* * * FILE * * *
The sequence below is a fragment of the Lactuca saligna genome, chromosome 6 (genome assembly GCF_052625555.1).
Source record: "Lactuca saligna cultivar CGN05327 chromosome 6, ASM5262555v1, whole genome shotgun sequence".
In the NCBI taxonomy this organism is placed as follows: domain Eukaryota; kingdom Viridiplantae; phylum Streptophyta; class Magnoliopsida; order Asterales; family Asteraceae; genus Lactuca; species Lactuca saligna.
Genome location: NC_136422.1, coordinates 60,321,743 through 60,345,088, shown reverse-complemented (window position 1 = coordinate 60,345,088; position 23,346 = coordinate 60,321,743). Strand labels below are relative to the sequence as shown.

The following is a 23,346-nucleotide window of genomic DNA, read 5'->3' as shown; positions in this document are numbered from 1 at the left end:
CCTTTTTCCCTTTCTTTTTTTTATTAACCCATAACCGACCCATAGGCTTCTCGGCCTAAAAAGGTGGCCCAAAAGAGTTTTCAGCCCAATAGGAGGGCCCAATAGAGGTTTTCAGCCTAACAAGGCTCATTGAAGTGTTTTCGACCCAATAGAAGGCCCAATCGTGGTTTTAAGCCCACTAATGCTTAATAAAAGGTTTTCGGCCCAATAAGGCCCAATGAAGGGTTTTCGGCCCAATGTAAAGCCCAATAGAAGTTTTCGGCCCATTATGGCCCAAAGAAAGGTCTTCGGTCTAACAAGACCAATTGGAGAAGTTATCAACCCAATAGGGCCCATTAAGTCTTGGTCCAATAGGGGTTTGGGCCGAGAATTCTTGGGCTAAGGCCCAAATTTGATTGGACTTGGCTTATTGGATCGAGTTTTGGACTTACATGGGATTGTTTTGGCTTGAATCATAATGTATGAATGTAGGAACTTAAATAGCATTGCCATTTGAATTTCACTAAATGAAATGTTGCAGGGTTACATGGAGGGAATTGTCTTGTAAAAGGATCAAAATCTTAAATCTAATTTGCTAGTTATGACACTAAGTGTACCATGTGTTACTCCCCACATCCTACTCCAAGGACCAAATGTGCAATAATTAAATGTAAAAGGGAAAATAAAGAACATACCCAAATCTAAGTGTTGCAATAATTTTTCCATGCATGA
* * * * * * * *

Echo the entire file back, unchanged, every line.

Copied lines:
The sequence below is a fragment of the Lactuca saligna genome, chromosome 6 (genome assembly GCF_052625555.1).
Source record: "Lactuca saligna cultivar CGN05327 chromosome 6, ASM5262555v1, whole genome shotgun sequence".
In the NCBI taxonomy this organism is placed as follows: domain Eukaryota; kingdom Viridiplantae; phylum Streptophyta; class Magnoliopsida; order Asterales; family Asteraceae; genus Lactuca; species Lactuca saligna.
Genome location: NC_136422.1, coordinates 60,321,743 through 60,345,088, shown reverse-complemented (window position 1 = coordinate 60,345,088; position 23,346 = coordinate 60,321,743). Strand labels below are relative to the sequence as shown.

The following is a 23,346-nucleotide window of genomic DNA, read 5'->3' as shown; positions in this document are numbered from 1 at the left end:
CCTTTTTCCCTTTCTTTTTTTTATTAACCCATAACCGACCCATAGGCTTCTCGGCCTAAAAAGGTGGCCCAAAAGAGTTTTCAGCCCAATAGGAGGGCCCAATAGAGGTTTTCAGCCTAACAAGGCTCATTGAAGTGTTTTCGACCCAATAGAAGGCCCAATCGTGGTTTTAAGCCCACTAATGCTTAATAAAAGGTTTTCGGCCCAATAAGGCCCAATGAAGGGTTTTCGGCCCAATGTAAAGCCCAATAGAAGTTTTCGGCCCATTATGGCCCAAAGAAAGGTCTTCGGTCTAACAAGACCAATTGGAGAAGTTATCAACCCAATAGGGCCCATTAAGTCTTGGTCCAATAGGGGTTTGGGCCGAGAATTCTTGGGCTAAGGCCCAAATTTGATTGGACTTGGCTTATTGGATCGAGTTTTGGACTTACATGGGATTGTTTTGGCTTGAATCATAATGTATGAATGTAGGAACTTAAATAGCATTGCCATTTGAATTTCACTAAATGAAATGTTGCAGGGTTACATGGAGGGAATTGTCTTGTAAAAGGATCAAAATCTTAAATCTAATTTGCTAGTTATGACACTAAGTGTACCATGTGTTACTCCCCACATCCTACTCCAAGGACCAAATGTGCAATAATTAAATGTAAAAGGGAAAATAAAGAACATACCCAAATCTAAGTGTTGCAATAATTTTTCCATGCATGA